To further examine the regulation of host defensive immunity by the cytokines of IL-12 family, we analyzed the activation of innate immune cells during the early phase of Lm infection. IL-12 triggers IFNγ production in NK cells and NKT cells which is critical for the activation of innate cells and the prevention of Lm propagation . Consistent with this notion, we observed a significant reduction of IFNγ-producing NKT cells and NK cells in p35−/− mice as well as in p35−/−EBI3−/− mice infected with Lm-Ova (Figure 4A). The percentages of IFNγ-producing NKT cells and NK cells in EBI3−/− mice were comparable to those from wild-type mice, indicating that there is no significant role of EBI3 in the induction of IFNγ from NK and NKT cells after Lm-Ova infection. Ly6C+CD11bhi dendritic cells, also known as Tip-DC, suppress the dissemination of Lm , . We observed comparable percentages of the Ly6C+CD11bhi DC in p35−/−, EBI3−/− as well as p35−/− EBI3−/− mice with that of wild-type mice (Figure 4B). Therefore, the induction of Tip-DC was likely normal in mice lacking p35, EBI3, or both in this experimental setting.
C57BL/6 (WT) or the indicated strains of mice (n = 3 per group) were intravenously infected with 2.5×104 Lm-Ova on day 0. Two to three days later, lymphoid cells were analyzed for the production of IFNγ by NK and NKT cells (A), or for the frequency of CD11b+Ly6C+ Tip DC (B). The production of IFNγ, IL-17, IL-17F and IL-22 by the splenocytes obtained three days after the infection was measured (C). Values are mean ± SD. Data shown are representative of two independent experiments. *,p<0.05; **,p<0.01 in comparison with WT group.
NK, NKT, and γδ T cells represent additional sources of innate Th1 and Th17 cytokines that could be potentially released following Lm infection. To investigate the contributions of the cellular subsets, we measured the production of IFNγ, IL-17, and IL-22 from splenocytes obtained three days after Lm-Ova infection. As depicted in Figure 4C, p35−/− mice as well as p35−/− EBI3−/− mice showed significantly diminished IFNγ while EBI3−/− mice showed comparable IFNγ production. In contrast, the amounts of IL-17 in the supernatant were higher in EBI3−/− and p35−/− EBI3−/− mice compared with those of wild-type mice. The IL-22 production was higher in p35−/− and p35−/− EBI3−/− mice. Collectively, these data suggest that the regulation of Th1 and Th17 cytokines by innate immune cells is also under the control of multiple IL-12 family cytokines.
p35−/−EBI3−/− mice are resistant to L. monocytogenes infection
We next addressed the differential roles of the IL-12 family cytokines in host defense against Lm infection. Wild-type, p35−/−, EBI3−/−, or p35−/−EBI3−/− mice were intravenously infected with Lm-Ova and bacterial burden in the livers and spleens were measured three days later. As expected, p35−/− mice showed higher bacterial burden in the livers compared to wild-type controls (Figure 5A). We observed significantly less bacterial burden in the livers of EBI3−/− mice compared with those from wild-type, indicating that EBI3 is not required for the host defense against the infection. To our surprise, the bacterial burden in the livers of p35−/−EBI3−/− mice was significantly lower than that of p35−/− mice, to levels comparable to EBI3−/− mice (Figure 5A). Within the spleens, p35−/−EBI3−/− mice exhibited significantly lower bacterial burden compared to p35−/− mice; however, there was no evident difference in bacterial burden between wild-type and EBI3−/− or p35−/−EBI3−/− mice (Figure S1A).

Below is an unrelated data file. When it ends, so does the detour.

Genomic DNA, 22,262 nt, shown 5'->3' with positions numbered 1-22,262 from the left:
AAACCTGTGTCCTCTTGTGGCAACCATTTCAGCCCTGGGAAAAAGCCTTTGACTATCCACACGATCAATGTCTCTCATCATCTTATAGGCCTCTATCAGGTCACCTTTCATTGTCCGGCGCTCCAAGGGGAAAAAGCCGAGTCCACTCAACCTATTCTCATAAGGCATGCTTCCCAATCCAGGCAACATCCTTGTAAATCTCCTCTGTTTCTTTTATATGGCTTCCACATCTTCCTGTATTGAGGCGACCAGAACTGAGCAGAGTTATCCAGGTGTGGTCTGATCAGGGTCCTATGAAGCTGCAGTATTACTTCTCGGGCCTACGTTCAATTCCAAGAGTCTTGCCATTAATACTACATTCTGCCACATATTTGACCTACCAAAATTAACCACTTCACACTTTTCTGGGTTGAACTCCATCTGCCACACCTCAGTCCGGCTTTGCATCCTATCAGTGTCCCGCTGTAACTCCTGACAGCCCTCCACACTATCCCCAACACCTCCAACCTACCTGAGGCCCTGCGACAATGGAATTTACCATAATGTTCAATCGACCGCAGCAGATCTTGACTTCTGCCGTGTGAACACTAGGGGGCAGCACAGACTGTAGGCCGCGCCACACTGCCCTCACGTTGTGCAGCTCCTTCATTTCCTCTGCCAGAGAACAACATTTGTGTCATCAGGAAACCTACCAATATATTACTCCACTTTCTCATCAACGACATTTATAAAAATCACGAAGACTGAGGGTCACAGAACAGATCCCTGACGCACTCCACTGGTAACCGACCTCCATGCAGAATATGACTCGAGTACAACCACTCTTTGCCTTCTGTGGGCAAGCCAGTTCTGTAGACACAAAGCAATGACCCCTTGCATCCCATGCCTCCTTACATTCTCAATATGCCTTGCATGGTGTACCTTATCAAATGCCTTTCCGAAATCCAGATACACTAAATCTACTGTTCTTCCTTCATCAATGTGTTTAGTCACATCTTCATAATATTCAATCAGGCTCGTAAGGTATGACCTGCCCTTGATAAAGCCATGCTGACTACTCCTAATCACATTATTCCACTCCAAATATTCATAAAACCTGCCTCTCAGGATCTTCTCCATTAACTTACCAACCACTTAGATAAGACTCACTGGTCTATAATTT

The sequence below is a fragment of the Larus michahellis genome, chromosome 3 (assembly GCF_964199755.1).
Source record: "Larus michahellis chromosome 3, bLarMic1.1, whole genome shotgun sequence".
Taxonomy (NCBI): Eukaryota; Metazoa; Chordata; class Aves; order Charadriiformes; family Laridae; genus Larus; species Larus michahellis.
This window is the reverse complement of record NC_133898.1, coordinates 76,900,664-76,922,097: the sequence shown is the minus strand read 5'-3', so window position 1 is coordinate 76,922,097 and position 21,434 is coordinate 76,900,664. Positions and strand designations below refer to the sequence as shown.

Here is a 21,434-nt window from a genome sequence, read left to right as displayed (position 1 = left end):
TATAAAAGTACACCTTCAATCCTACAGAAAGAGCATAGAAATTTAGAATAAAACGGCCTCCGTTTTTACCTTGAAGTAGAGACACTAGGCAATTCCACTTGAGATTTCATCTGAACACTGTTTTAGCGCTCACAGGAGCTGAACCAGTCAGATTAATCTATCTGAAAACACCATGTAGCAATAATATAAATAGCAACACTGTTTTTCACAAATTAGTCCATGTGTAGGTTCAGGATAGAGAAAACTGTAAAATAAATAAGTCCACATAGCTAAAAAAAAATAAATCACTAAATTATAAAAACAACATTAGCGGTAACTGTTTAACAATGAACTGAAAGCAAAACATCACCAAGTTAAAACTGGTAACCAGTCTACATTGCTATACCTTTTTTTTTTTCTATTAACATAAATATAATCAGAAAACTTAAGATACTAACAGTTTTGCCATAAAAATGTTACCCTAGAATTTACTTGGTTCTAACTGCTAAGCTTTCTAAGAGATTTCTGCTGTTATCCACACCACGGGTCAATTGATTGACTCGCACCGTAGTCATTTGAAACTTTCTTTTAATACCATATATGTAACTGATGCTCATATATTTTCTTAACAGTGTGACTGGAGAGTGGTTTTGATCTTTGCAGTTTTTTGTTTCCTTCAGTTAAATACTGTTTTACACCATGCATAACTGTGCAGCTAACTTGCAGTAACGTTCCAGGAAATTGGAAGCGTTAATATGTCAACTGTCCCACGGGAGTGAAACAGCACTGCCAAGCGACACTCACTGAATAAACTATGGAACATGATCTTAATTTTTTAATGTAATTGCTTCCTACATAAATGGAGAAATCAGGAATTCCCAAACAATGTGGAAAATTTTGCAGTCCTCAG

C57BL/6 (WT) or the indicated strains of mice (n = 4–5 per group) were intravenously infected with 2.5×104 Lm-Ova on day 0. Three (A) or seven (B) days later, the bacterial burden in the livers of the infected mice was analyzed by measuring colony-forming unit. Bars are mean values. Data shown are representative of three independent experiments. *, p<0.05 and **, p<0.01 in comparison between two indicated groups.
We also measured bacterial burden 7 days after infection and found that p35−/− mice failed to control bacterial growth with significantly higher levels of bacteria in the livers compared to wild-type animals (Figure 5B). However, EBI3−/− as well as p35−/− EBI3−/− mice showed comparable levels of bacteria in the livers compared to wild-type mice (Figure 5B). We also observed similar pattern of bacterial burdens in the spleens of these mice (Figure S1B). Therefore, the bacterial resistance observed at day 3 largely remained intact by day 7 post infection. Collectively, these findings demonstrate that EBI3-deficiency conferred resistance to Lm-Ova infection in the absence of IL12p35, indicative of possible antagonistic function of IL-12p35 and IL-27EBI3 in host defense to the intracellular bacterial infection. Furthermore, in the absence of IL-12p35, IL-27EBI3 likely exerts strong immunosuppressive activity and thus mediates immune evasion of the Lm in vivo.
IL-17 and IL-22 mediate anti-Listeria immunity in the absence of IL-12p35
The enhanced production of IL-17 and IL-22 we observed in p35−/−EBI3−/− mice by both innate and adaptive immune compartments led us to hypothesize that the induction of the Th17 cytokines might be responsible for the observed resistance of p35−/−EBI3−/− mice against Lm-Ova infection. To test this hypothesis, we infected p35−/−EBI3−/− mice with Lm-Ova and then injected anti-IL-17 or control Ab. Notably, the bacterial burden in the livers of the mice receiving anti-IL-17 showed a modest but significant increase (8 times higher) compared with that of the control Ab group; however the burden was still substantially lower than that observed in p35−/− mice (Figure 6A). This result demonstrates that the upregulated production of IL-17, at least in part, contributed to the observed resistance of p35−/−EBI3−/− mice to Lm-Ova infection.